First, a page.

Leaving the creative safe haven of art school to try and take on the art world as a professional is a daunting move at the best of times, and in uncertain times such as these it can feel even more like a leap of faith. At The Net Gallery, we wanted to find out how art students are feeling about this move right now, so we reached out to Katie Mess, President of the Slade Society at University College London (UCL).

The Slade School of Fine Art is an art school with a world-leading reputation, and exists as part of the larger UCL institution. It is currently home to about a dozen MPhil and PhD students and 260 BA, BFA, MA and MFA students, and also runs a number of short courses, as well as an annual summer school and a four-week residency programme with Camden Arts Centre. The school boasts connections with arts institutions and organisations on national and international levels, and counts among its alumni Conrad Shawcross, Antony Gormley and Jadé Fadojutimi.

Since the UK entered lockdown in 2020 to curb the spread of coronavirus, the Slade’s courses have been moved online, and student studios have been closed in favour of home-based working.

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Katie Mess. Image courtesy of the artist.

The Net Gallery: The Slade School of Fine Art is an art school based within a larger university, a distinction which may set it aside from London’s other dedicated arts institutions. Do you feel that Slade students are given the same opportunities as students at other art schools?

Katie Mess: Slade being a part of UCL was one of the reasons I wanted to go there in the first place. What’s quite funny is that it seems many UCL students don’t actually know that Slade exists! This was a big motivator for me to re-establish Slade Society (there used to be a Slade Society in the 50s, but it dissipated due to the leading students graduating), to enable more of a collaborative relationship between Slade and other courses, but also to let people in the broader art community know that we are here.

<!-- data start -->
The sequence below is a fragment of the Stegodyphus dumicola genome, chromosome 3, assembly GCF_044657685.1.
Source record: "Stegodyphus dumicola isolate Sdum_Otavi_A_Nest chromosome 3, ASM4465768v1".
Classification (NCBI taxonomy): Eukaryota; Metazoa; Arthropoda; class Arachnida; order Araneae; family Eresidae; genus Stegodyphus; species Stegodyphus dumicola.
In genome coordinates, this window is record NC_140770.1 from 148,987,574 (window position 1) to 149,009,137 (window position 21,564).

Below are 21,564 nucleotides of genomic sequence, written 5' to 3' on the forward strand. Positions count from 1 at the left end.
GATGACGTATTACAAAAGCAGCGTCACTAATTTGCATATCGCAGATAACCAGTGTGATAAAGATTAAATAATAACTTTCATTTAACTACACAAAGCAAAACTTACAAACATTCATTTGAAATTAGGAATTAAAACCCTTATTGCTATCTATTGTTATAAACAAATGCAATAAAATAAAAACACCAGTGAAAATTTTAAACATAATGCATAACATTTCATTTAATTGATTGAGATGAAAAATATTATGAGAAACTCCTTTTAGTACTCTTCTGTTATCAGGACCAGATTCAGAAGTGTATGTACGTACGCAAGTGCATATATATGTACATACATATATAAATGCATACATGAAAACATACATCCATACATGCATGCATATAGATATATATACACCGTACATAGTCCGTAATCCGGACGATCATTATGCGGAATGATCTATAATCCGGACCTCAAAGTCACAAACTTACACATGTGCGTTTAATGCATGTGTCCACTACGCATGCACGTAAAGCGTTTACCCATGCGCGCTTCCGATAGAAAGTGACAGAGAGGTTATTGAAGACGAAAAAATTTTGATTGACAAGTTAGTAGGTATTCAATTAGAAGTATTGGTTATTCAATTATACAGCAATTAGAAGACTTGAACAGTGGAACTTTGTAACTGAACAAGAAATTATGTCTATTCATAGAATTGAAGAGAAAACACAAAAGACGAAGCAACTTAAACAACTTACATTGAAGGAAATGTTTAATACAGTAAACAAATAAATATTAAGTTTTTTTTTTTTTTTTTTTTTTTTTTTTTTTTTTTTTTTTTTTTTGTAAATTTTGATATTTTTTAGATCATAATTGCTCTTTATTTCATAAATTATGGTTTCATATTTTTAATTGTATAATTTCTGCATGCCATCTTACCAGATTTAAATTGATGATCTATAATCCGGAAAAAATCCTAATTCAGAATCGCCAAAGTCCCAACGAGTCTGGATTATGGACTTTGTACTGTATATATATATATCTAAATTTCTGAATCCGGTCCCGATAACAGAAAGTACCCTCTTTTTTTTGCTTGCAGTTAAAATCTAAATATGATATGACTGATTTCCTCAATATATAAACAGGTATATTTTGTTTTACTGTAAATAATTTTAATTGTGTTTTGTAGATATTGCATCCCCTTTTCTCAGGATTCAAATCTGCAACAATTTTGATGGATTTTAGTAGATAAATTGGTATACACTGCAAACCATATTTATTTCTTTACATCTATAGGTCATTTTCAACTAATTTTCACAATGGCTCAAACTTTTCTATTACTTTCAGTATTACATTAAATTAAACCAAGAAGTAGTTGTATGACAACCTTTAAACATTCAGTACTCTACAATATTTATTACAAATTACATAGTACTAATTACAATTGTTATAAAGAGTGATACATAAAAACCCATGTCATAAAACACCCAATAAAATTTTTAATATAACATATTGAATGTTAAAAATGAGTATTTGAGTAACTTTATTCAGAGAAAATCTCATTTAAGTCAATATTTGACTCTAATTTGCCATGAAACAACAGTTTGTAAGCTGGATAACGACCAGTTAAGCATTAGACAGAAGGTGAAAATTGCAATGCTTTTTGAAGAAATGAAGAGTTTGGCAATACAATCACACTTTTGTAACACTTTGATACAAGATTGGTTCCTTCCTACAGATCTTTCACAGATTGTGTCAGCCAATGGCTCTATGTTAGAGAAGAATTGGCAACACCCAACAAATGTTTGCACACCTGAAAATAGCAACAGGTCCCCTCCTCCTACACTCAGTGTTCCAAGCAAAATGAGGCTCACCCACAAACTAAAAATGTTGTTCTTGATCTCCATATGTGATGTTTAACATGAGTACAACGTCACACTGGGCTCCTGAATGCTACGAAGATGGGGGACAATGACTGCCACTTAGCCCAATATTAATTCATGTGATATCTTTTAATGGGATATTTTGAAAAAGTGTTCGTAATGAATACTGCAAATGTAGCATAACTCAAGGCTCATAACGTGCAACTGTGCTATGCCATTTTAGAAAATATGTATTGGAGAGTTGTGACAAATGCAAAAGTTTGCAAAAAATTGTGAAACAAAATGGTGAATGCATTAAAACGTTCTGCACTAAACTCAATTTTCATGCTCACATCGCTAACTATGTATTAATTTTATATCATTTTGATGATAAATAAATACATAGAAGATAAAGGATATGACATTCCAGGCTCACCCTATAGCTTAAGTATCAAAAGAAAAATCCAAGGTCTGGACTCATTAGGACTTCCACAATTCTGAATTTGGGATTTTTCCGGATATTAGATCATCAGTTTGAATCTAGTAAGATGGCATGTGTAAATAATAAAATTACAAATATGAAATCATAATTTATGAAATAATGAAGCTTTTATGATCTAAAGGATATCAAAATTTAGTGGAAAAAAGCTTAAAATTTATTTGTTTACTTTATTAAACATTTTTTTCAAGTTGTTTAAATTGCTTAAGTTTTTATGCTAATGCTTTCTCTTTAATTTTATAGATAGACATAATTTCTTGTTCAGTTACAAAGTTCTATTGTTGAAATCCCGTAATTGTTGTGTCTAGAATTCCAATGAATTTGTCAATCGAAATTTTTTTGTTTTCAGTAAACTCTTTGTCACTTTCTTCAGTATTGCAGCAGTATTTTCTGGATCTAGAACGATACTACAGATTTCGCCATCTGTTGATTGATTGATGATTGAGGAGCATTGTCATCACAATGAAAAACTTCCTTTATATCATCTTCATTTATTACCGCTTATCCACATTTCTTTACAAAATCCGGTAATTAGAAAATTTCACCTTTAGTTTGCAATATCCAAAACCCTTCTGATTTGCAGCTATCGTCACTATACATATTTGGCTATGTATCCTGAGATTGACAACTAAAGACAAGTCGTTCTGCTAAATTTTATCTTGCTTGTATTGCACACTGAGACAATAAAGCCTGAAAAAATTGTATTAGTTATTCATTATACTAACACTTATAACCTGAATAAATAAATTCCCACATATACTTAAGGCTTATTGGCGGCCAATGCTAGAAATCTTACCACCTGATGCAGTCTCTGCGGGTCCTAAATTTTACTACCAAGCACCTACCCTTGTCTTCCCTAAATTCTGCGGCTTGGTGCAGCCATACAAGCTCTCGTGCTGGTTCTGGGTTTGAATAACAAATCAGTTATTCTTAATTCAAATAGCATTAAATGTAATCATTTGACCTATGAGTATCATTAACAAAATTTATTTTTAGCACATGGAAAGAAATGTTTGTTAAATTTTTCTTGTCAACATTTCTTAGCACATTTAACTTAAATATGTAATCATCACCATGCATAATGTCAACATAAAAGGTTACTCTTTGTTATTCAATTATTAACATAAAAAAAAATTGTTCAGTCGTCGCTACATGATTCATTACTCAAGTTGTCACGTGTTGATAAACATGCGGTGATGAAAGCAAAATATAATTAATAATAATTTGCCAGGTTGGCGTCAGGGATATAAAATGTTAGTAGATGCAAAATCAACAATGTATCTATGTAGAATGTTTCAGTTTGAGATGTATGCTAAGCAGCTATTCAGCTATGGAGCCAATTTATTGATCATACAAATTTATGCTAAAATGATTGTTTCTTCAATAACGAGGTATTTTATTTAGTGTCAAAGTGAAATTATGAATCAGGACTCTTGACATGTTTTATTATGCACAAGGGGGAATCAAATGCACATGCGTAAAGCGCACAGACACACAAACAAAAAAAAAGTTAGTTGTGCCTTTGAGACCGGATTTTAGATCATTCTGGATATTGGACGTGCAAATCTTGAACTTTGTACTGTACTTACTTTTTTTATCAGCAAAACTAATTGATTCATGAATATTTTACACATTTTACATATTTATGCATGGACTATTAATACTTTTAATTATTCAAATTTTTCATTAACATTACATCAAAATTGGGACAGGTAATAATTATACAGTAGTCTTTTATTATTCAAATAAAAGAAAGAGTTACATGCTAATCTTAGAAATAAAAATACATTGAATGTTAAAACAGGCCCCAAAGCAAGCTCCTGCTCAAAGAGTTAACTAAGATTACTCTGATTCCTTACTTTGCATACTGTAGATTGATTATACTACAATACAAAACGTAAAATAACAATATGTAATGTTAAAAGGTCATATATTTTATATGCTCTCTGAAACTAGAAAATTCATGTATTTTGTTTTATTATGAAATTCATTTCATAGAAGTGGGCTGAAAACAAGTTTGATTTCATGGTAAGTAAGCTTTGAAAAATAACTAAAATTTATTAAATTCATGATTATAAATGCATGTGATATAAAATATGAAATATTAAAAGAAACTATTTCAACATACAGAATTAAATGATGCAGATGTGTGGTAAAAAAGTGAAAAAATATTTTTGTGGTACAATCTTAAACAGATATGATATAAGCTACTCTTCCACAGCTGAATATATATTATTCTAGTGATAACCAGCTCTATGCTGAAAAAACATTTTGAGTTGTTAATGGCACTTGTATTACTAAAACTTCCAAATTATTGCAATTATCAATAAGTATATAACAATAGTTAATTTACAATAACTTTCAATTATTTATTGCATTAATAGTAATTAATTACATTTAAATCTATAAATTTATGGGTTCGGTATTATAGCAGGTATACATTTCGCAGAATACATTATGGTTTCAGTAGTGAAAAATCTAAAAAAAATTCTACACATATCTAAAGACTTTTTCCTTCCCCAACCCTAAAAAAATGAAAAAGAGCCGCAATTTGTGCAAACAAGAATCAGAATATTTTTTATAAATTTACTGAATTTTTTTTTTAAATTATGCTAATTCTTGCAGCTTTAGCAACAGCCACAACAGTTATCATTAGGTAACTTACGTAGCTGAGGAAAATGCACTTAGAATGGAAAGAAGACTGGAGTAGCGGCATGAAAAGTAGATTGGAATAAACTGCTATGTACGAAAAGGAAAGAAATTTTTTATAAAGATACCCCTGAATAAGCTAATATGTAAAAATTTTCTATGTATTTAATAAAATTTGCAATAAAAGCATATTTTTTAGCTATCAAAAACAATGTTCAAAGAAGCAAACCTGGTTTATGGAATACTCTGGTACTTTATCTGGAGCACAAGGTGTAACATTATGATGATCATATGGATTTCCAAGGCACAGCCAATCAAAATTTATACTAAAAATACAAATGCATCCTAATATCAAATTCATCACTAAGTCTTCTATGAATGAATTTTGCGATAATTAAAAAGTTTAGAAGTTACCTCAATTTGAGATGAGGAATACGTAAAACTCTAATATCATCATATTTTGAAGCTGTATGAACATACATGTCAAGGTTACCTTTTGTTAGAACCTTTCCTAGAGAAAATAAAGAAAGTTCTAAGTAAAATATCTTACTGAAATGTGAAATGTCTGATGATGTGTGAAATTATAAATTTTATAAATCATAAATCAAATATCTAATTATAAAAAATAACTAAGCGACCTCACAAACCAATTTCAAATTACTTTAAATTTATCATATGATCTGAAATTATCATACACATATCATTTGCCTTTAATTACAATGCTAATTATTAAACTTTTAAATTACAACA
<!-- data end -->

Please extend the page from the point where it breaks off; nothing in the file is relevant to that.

Slade feels a bit like a secret, like “those who know, know”. Also, because Slade is so competitive to apply to, it on the whole is a lot smaller than most art schools; I think most students are proud to be able to call themselves Slade students, because it is an achievement to get in, but it also comes with a weird kind of prestige, which is not always a good thing. I think there’s a kind of mythical atmosphere surrounding Slade, which sometimes feels a bit impenetrable to other art schools, and it would be good to break this down, which is something I’d like to do with Slade Soc.

Something that Slade has is the option of two undergraduate degrees: the BA, and the BFA, the former being a 4 year course with Art History and Theory involved, and the latter is a 3 year course with more focus on Studio Practice Theory. On the BA programme that I’m on, you take another module in a subject of your choice, from any of the University Of London universities, which is a really great chance to open your practice to something new.

I’m currently studying Ecocinemas at Queen Mary’s University, a really interesting film studies module. We also get the opportunity to apply for an international exchange, which I’m currently working on as I’m in my second year.